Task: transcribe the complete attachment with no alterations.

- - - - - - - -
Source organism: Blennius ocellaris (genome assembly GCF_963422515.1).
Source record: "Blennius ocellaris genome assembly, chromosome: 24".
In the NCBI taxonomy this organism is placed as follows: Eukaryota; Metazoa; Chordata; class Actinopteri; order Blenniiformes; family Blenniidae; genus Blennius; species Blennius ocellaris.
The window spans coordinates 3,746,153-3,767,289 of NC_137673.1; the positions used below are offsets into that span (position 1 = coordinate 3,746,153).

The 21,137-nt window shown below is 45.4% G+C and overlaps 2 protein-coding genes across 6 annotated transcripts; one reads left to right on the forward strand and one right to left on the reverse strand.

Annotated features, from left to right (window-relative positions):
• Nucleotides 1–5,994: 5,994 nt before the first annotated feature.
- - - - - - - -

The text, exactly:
Source organism: Blennius ocellaris (genome assembly GCF_963422515.1).
Source record: "Blennius ocellaris genome assembly, chromosome: 24".
In the NCBI taxonomy this organism is placed as follows: Eukaryota; Metazoa; Chordata; class Actinopteri; order Blenniiformes; family Blenniidae; genus Blennius; species Blennius ocellaris.
The window spans coordinates 3,746,153-3,767,289 of NC_137673.1; the positions used below are offsets into that span (position 1 = coordinate 3,746,153).

The 21,137-nt window shown below is 45.4% G+C and overlaps 2 protein-coding genes across 6 annotated transcripts; one reads left to right on the forward strand and one right to left on the reverse strand.

Annotated features, from left to right (window-relative positions):
• Nucleotides 1–5,994: 5,994 nt before the first annotated feature.